You're right @Panchito, both brands like every other brand have their fair number of unappealing looks but in terms of aesthetic design Omega for the most part are doing a wonderful job. Aesthetics aside there's a reason why Omega is the only watch Brand to make it to the moon.
  • AVBAVB
    edited January 2015 Posts: 97
    I didn't find Craig's leather jacket thuggish at all. I think some people are just on nostalgia trips with Bond. Moreso than ever, Bond is an action man and therefore it's coming to the point where his penchant for suits whilst on mission is looking out of place. I just think,'Dear me, he must spend a fortune on getting new £5000 Tom Ford suits every other week'. Bear in mind he is not a wealthy man, and also Bond rarely refreshes his wardrobe. He actually wears the same thing year in year out. He is practical in his clothing.

    I think he should definitely wear suits in specific situations, but what I liked about Connery is that he totally dressed for the occasion. Of course, it was more common to wear a suit in his day but he wore casual slacks and so on, even the shortest shorts in the universe. Can we update Bond please? In an aesthetic sense I did love craigs suits in SF, the exception being the one he wore in the whole London scene. the tight fit didn't work in pinstripe. He looked very uncomfortable.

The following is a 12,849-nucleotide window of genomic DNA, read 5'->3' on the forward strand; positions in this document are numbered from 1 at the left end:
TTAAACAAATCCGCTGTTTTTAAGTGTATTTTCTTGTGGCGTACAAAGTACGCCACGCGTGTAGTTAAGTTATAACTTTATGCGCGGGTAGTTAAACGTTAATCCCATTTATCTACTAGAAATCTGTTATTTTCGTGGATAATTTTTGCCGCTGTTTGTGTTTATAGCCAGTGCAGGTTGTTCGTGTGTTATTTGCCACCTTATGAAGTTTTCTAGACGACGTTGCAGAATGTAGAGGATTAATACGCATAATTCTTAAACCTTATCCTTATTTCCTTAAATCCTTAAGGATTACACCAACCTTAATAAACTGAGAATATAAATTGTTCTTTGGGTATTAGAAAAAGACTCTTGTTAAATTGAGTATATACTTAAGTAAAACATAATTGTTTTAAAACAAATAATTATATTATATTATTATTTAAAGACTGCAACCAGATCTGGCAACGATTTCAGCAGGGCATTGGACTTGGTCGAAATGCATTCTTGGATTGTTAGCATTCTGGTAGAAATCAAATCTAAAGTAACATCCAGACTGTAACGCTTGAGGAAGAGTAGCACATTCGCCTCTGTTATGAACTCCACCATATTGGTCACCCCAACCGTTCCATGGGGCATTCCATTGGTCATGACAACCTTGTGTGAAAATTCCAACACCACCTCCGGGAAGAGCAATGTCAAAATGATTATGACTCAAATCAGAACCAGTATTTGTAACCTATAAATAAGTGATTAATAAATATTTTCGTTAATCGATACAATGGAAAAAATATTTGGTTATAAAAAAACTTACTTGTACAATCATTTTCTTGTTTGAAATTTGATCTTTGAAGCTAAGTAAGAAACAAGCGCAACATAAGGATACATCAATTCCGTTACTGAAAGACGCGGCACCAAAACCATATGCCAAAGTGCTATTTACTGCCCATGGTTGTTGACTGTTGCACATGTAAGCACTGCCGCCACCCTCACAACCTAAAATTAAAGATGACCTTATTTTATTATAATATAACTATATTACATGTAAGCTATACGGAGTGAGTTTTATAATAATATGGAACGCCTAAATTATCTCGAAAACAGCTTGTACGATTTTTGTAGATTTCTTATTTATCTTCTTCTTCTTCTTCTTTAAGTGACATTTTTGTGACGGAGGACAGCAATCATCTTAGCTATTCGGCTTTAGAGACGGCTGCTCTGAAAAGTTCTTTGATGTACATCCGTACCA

I'd like a more casual attire for Craig. His outfit in the Madagascan scene in CR was fitting, albeit a little weird on the shirt front. His suit in SF's Istanbul scene was slightly out of place. He should save his suits for less 'fighty' scenes. His Macau outfit was great. I'd advocate more casual slacks and more polo shirts. Perhaps a more casual sports jacket like Craig wore in the M apartment scene in CR. And also, why have we never seen Craig in a sleath-suit? This bond is crying out for a tactical/commando Bond-infiltration scene!

    I'd love longer hair too on him, they always cut it too short on Craig.
  • Posts: 260
    doubleoego wrote: »